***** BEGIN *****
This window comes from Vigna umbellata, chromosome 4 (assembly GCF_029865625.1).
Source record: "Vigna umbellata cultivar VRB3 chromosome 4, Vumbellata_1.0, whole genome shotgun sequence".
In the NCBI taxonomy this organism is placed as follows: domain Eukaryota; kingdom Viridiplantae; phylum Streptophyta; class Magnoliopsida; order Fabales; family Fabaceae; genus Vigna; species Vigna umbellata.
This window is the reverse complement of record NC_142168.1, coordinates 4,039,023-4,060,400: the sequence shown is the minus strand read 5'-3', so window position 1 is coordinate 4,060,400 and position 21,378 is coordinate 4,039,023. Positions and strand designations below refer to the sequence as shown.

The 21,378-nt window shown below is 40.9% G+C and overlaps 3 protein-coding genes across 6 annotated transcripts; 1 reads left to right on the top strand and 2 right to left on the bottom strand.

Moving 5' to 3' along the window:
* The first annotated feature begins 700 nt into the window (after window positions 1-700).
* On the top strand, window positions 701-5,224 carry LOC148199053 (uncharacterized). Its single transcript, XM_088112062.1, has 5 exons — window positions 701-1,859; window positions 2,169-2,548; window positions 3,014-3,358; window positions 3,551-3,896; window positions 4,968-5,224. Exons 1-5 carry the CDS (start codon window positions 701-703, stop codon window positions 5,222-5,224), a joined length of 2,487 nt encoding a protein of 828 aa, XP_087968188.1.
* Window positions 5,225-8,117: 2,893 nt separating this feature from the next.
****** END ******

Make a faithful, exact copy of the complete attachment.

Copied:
This window comes from Vigna umbellata, chromosome 4 (assembly GCF_029865625.1).
Source record: "Vigna umbellata cultivar VRB3 chromosome 4, Vumbellata_1.0, whole genome shotgun sequence".
In the NCBI taxonomy this organism is placed as follows: domain Eukaryota; kingdom Viridiplantae; phylum Streptophyta; class Magnoliopsida; order Fabales; family Fabaceae; genus Vigna; species Vigna umbellata.
This window is the reverse complement of record NC_142168.1, coordinates 4,039,023-4,060,400: the sequence shown is the minus strand read 5'-3', so window position 1 is coordinate 4,060,400 and position 21,378 is coordinate 4,039,023. Positions and strand designations below refer to the sequence as shown.

The 21,378-nt window shown below is 40.9% G+C and overlaps 3 protein-coding genes across 6 annotated transcripts; 1 reads left to right on the top strand and 2 right to left on the bottom strand.

Moving 5' to 3' along the window:
* The first annotated feature begins 700 nt into the window (after window positions 1-700).
* On the top strand, window positions 701-5,224 carry LOC148199053 (uncharacterized). Its single transcript, XM_088112062.1, has 5 exons — window positions 701-1,859; window positions 2,169-2,548; window positions 3,014-3,358; window positions 3,551-3,896; window positions 4,968-5,224. Exons 1-5 carry the CDS (start codon window positions 701-703, stop codon window positions 5,222-5,224), a joined length of 2,487 nt encoding a protein of 828 aa, XP_087968188.1.
* Window positions 5,225-8,117: 2,893 nt separating this feature from the next.